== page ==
Critiques to behavioral policy-making

Behavioral policy-making, including nudging, attracts widespread criticism, and some scholars are reluctant to support the use of the behavioral approach to formulate policy recommendations.Footnote 30 Lawyers have argued that behavioral interventions may be undemocratic (as they are usually a tool for the executive)Footnote 31 and that formal legal review of measures based on behavioral policy-making may be lacking.Footnote 32 Some disapprovals relate to the fact that it would violate the autonomy of choice of individuals, harming their liberty,Footnote 33 hence potentially even violating human rights.Footnote 34 Others hold that behavioral policies, especially when camouflaged as seemingly innocent nudges, are manipulativeFootnote 35 and violating human dignity.Footnote 36

It has also been argued that behavioral economics may point at a variety of human errors, but that these do not necessarily imply regulatory interventions. According to this position, before engaging in behavioral interventions it should first be examined how individuals are themselves capable of (partially) remedying errors by learning in order to improve their situation.Footnote 37 John List, for instance, showed in various experiments that, as participants gain experience in market transactions, some of the cognitive biases disappear.Footnote 38 Also Korobkin and Ulen held that the legal implications of particular behavioral phenomena are not clear cut at all.Footnote 39

Behavioral policy-making is also criticized from the perspective of social welfare. Ogus held that there could still be welfare maximization notwithstanding the biases and hence no need for regulatory intervention.Footnote 40 Moreover, he equally held that, if such an intervention took place, the question still arises whether the benefits outweigh the costs. Another criticism relates to the central point in our argument, being that it is not clear why the regulator or the “choice architect” would know better than individuals what is good for them. In the words of Glaser, “Public errors are as realistic a problem as private errors.”Footnote 41 For instance, a report of the Science and Technology Select Committee of the Upper house of the United Kingdom Parliament in 2010 and 2011 makes clear that behavioral policy-making diverts governments from its responsibility to use other, more effective instruments and that it reduces opportunities for public deliberation and democratic discourse in favor of non-transparent, technocratic manipulation.Footnote 42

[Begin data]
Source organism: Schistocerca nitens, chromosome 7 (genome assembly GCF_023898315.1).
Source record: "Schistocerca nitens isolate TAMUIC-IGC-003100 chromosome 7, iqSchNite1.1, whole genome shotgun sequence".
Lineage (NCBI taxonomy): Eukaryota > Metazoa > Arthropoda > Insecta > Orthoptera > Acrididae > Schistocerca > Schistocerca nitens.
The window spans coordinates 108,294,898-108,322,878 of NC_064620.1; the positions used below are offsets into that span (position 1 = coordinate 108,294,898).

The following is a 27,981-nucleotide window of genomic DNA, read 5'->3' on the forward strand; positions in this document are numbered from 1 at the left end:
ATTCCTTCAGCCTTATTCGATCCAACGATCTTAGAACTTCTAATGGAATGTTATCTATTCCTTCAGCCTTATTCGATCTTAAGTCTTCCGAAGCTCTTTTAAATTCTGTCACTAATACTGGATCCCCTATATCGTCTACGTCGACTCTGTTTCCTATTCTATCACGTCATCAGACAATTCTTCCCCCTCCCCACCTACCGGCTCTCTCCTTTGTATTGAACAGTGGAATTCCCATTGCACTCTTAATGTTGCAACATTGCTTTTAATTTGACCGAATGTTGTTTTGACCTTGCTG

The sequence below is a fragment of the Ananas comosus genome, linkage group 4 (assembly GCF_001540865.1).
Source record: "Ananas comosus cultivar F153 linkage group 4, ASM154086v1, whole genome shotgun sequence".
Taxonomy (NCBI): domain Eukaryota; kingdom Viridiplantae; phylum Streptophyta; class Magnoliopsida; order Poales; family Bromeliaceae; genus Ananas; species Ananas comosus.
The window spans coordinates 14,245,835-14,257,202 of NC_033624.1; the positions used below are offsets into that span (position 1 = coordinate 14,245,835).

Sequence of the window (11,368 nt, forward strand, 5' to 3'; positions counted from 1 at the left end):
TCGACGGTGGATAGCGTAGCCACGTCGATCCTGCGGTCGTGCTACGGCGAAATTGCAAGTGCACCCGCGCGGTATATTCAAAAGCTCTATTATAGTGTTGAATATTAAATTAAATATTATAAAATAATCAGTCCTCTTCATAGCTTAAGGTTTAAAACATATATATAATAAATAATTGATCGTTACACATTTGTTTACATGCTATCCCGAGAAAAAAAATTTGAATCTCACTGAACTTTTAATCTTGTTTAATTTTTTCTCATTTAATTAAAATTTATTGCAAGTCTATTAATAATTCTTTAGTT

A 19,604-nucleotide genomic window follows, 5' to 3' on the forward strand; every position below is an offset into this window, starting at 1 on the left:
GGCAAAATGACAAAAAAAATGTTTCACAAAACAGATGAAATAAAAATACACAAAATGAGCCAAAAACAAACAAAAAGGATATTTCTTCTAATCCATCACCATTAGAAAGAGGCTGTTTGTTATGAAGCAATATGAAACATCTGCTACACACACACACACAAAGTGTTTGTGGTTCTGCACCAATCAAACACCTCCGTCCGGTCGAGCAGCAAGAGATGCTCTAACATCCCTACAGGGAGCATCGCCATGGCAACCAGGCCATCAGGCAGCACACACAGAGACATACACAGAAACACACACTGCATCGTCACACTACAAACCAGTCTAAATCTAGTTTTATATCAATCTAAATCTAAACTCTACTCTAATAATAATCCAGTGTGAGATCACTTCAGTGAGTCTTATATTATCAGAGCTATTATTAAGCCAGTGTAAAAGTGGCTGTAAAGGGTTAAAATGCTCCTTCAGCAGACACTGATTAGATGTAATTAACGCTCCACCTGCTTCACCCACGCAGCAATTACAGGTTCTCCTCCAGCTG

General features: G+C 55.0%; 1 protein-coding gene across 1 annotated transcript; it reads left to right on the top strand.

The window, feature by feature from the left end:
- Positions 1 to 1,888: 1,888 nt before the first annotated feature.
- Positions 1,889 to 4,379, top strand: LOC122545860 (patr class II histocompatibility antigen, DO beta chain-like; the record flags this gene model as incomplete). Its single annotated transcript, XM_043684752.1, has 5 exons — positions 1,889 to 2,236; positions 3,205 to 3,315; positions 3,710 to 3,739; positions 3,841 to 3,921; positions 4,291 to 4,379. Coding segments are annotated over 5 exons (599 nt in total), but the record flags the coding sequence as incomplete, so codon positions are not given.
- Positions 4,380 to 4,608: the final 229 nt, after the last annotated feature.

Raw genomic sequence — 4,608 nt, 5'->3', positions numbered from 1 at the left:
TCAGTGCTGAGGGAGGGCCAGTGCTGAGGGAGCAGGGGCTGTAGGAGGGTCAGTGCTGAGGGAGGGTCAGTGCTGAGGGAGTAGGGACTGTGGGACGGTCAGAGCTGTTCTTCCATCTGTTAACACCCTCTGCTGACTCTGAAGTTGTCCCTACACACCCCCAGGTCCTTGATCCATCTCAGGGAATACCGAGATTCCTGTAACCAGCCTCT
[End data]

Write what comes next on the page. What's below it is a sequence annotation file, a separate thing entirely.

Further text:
We mentioned above the criticism that an integrated theory replacing the neoclassical welfare economics framework is not provided by the behavioral approach.Footnote 43 Using similar arguments, Gigerenzer pointed at the fact that behavioral (law and) economics was questioned “for merely listing anomalies without providing a theory.”Footnote 44 In the next section, we discuss in detail the problem caused by the lack of a robust theoretical framework for behavioral policy-making.

The problem of setting the welfare criterion

A fundamental step in the economic analysis of social policy is concerned with evaluating the desirability of policy effects, that is, to produce normative statements. This normative analysis is the core of welfare economics, the branch of economic science evaluating well-being from the allocation of productive factors in terms of economic efficiency and desirability or resources allocation. According to social welfare philosophy (or utilitarian philosophy), it is necessary to evaluate different states of the world in terms of their end-state distributional results. In fact, the purpose of welfare economics is to obtain a social ordering over alternative possible states of the world, thus promoting, when possible, normative principles.

The traditional economic approach relies on a welfare criterion based on the theory of revealed preferences.Footnote 45 According to this theory, the preferences of individuals can be deducted from their observed behavior. Hence, standard consumer theory allows extrapolating public policy outcomes from the observation of private choices. A common way of interpreting the neoclassical approach is that people have well-defined preference rankings and these rankings form the basis for welfare analysis. A rational agent makes decisions as if he was able to consider and process all the available information, to engage in cost–benefit evaluations and to regulate present and future consumption according to his expectations. By relying on the revealed preferences approach, neoclassical welfare economic analysis does not distinguish between individuals’ choices and well-being. As a consequence, given his preferences, constraints and available information, the agent would end up making the choice that guarantees him the maximum (expected, if we talk about future outcomes) well-being. Hence, the neoclassical policy analyst derives which policy choice to make from the observation of private consumption choices made by individuals.